By Rick Stevenson
Access: (n.) – the ability, right, or permission to approach, enter, speak with, or use; admittance. (www.dictionary.com)
For our friends all around us with various disabilities, it’s all about access. It can be about other factors too, of course, but access is often a huge issue. Access to some things can be relatively simple: a home or office… a database… a person’s attention… property. But how about a mountain trail… a pristine forest near your home… a wall at a climbing gym… a glassy-calm river in summer? Are these easy for all to gain access? Unfortunately, no, not yet. That’s not as simple as adding a new wheelchair ramp or railings, but people and organizations are out there making progress.
Over the past few weeks I’ve had the privilege to be involved in two events offered by Waypoint Adventure, an eastern Massachusetts-based non-profit organization that provides life-transforming outdoor adventure programs for people with disabilities. One event was a weekend in February at Pinkham Notch, NH (at the base of Mount Washington) when eight of us ascended the Tuckerman Ravine trail toward the floor of the huge bowl. Two of the group had cerebral palsy and rode up in “sit-skis”—modified lightweight chairs mounted on pairs of cross-country skis, with ropes and bars for pulling and restraining. With an afternoon temperature of around 15 degrees F and the wind from the west howling down the trail at us, the trip up and down the famous trail was adrenaline-pumping, hard work, exhilarating and full of joy for all eight participants. Trust was critical, especially on the descent—when anything less than excellent execution would have meant too much risk—and teamwork and communication were superb.
The second event was a Volunteer Appreciation Night held at the Central Rock Climbing Gym in Watertown MA, at which Randy Pierce was guest speaker. About 50 current and/or future Waypoint volunteers packed a room at the gym for a great meal, brief presentations about Waypoint, and expressions of appreciation, as well as Randy’s keynote about ability awareness, goals, and how important an engaged, enthusiastic community is to a volunteer-based organization. Afterward, attendees had a chance to try out the walls of the gym and/or take a certification class in belaying.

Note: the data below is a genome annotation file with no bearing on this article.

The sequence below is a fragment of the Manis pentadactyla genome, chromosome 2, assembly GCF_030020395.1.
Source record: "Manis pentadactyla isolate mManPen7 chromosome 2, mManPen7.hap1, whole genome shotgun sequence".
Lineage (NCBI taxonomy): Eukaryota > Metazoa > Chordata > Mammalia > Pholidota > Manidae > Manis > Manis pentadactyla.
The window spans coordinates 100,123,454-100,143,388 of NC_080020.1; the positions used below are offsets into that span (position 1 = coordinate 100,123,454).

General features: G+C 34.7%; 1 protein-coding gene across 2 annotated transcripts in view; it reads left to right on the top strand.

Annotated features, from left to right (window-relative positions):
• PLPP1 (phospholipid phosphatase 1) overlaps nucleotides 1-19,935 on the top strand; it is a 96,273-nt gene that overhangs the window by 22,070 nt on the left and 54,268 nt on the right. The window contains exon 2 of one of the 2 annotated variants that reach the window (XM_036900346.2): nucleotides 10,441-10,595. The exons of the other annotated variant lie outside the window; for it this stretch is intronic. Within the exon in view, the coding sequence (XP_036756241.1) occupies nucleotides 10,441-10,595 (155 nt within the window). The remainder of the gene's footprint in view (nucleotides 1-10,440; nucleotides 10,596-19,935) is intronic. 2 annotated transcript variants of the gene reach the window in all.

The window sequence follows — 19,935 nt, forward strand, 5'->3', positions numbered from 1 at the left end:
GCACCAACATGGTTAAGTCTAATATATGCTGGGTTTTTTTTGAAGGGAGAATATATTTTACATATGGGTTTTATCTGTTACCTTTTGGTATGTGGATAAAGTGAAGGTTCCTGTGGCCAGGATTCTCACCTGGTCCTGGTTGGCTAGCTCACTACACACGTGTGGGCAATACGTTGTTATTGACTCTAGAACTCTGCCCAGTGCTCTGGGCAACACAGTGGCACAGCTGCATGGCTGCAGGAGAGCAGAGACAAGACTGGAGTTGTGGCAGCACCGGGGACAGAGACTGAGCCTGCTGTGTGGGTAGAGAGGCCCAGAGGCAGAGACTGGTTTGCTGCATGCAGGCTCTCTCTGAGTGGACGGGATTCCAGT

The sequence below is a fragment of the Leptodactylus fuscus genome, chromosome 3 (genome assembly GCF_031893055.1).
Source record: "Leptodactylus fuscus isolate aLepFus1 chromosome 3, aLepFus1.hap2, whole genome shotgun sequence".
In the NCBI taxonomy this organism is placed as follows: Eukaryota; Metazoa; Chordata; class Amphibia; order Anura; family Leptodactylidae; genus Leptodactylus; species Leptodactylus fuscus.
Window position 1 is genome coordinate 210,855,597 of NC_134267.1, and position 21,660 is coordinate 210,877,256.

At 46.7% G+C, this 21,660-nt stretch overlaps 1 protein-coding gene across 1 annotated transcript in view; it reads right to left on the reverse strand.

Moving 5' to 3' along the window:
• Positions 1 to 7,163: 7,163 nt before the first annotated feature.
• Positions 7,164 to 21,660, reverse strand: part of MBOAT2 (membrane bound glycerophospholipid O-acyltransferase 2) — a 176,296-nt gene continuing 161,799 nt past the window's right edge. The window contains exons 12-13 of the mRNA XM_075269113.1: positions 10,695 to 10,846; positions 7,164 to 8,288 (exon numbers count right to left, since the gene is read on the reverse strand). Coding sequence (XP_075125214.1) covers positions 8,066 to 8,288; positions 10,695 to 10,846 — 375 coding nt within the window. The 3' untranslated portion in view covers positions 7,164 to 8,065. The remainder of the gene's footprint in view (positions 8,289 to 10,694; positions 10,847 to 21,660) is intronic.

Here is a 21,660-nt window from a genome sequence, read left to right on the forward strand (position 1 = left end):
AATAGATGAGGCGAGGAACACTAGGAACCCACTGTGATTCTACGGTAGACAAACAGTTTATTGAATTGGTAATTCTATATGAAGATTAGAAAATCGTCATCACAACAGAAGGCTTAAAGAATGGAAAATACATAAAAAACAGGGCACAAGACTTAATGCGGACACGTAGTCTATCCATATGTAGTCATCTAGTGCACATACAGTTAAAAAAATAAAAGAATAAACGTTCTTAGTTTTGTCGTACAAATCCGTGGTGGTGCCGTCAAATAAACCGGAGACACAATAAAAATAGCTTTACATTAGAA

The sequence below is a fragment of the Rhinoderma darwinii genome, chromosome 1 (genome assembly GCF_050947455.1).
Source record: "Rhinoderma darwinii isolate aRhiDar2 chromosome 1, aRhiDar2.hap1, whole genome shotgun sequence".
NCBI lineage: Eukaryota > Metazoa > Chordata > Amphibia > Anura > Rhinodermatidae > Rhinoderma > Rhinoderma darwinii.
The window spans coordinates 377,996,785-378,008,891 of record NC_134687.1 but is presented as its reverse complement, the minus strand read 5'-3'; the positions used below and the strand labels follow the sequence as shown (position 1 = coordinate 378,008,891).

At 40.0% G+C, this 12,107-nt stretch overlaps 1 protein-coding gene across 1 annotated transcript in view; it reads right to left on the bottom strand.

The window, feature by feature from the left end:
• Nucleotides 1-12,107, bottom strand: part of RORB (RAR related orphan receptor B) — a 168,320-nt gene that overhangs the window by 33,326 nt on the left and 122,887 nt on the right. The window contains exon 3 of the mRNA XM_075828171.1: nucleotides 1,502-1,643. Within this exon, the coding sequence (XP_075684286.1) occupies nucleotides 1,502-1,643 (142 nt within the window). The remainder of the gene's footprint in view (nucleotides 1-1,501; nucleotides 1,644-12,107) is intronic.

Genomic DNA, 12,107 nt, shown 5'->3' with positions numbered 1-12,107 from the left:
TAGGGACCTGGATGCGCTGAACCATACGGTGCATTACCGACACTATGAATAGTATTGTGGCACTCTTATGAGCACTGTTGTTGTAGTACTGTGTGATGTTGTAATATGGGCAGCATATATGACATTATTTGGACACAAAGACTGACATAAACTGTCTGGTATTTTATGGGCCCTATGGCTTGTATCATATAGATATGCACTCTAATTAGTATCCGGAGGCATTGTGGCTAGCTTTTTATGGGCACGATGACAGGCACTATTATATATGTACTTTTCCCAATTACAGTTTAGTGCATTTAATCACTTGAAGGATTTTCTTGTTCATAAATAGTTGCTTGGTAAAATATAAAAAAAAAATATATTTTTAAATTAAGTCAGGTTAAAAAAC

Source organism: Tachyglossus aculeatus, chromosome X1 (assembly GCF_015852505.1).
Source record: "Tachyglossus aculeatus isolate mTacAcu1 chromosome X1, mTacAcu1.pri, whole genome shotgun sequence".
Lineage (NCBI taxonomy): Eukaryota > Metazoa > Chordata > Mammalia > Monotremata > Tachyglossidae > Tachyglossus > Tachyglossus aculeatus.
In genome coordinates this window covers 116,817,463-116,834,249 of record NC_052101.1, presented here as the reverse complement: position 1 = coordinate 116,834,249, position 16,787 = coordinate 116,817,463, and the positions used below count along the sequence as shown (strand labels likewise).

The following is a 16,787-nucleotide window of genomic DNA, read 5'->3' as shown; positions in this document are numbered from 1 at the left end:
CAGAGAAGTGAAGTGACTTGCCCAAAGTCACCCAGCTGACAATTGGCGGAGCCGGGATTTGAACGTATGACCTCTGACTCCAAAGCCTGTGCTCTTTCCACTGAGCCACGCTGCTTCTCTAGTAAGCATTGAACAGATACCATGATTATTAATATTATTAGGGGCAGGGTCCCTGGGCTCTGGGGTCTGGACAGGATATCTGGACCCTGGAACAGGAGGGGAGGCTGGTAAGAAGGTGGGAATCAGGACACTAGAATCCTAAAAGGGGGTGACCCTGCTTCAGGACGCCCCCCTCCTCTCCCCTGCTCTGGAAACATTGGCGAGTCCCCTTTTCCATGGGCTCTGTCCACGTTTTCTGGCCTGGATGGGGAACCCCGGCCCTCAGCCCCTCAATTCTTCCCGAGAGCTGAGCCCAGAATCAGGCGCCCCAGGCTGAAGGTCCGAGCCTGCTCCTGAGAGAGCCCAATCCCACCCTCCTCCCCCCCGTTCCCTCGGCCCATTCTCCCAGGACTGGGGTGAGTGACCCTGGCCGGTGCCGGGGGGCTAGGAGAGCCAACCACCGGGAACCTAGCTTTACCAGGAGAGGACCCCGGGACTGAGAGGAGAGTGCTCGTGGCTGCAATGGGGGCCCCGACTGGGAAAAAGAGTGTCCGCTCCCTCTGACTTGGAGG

Waypoint’s mission is to “…help youth and adults with disabilities discover their purpose, talents, and strengths through the transforming power of adventure.” They believe that all people, regardless of ability, should “…have opportunities for adventure and through them realize their personal value, strengths and abilities. These experiences will help people become stronger individuals and community members.”
Access is, almost literally, about leveling a playing field. It’s also, thankfully, about pushing the envelope of what was previously thought to be impossible, so that people of all ages with disabilities can keep having new, exciting, stimulating experiences. Problem-solving. Creative thinking. Often that’s all that stands between a person with a physical disability and a challenging, thrilling, life-changing adventure, and here’s where some of the similarities between Waypoint Adventure and 2020 Vision Quest become most obvious.
Randy Pierce, as an adventurer who happens to be blind, has a need and a strong desire for access. Access to mountain trails, road races, ski slopes, a martial arts gym, a tandem bike. He’s solving challenges every day of his life, either in teamwork with his guide dog or human guide or on his own; whether training for a road race, hiking a trail, getting around his house or around Nashua, or running 2020 Vision Quest. And in turn, through his efforts, 2020 Vision Quest is all about helping other vision-impaired people gain access–to whatever is most special in their lives.
Then there’s Waypoint Adventure, the creator of the two events mentioned above and pictured here. Run by co-founders Adam Combs and Dan Minnich and program coordinator Julia Spruance, (one of whom, I’m proud to say, is my daughter, but I won’t reveal which one), they not only create adventure programs but also invent and fine-tune unique “access methods” that allow individuals with disabilities to enjoy many of the same adventures as others. Methods and tools like the “sit-ski” (photo above left), an off-road wheelchair, an adaptive kayak, or an adaptive rock-climbing harness. You could say they’re in the access-creation field.
A final story that helps define and illustrate access: at a 2013 indoor climbing gym event run by Waypoint for teenagers from the Perkins School for the Blind, one of the boys, after some training and a few exhilarating trips up and down the wall, asked a Waypoint volunteer if she worked at the gym. Hearing that no, she was with Waypoint and this was a gym open to the public, he asked, “So is this a gym for blind people?” The volunteer explained that no, there were sighted people there too. Final question: “Then am I climbing on a special wall?” Upon hearing her final answer, that “…no, you’ve been climbing on the same walls as everyone else,” he lit up with a wide grin. His biggest thrill of the day—perhaps the week or month—was realizing that he had been climbing on the very same walls as everyone else. There’s that access again. Behold and marvel at the difference it can make!
Learn more about Waypoint Adventure.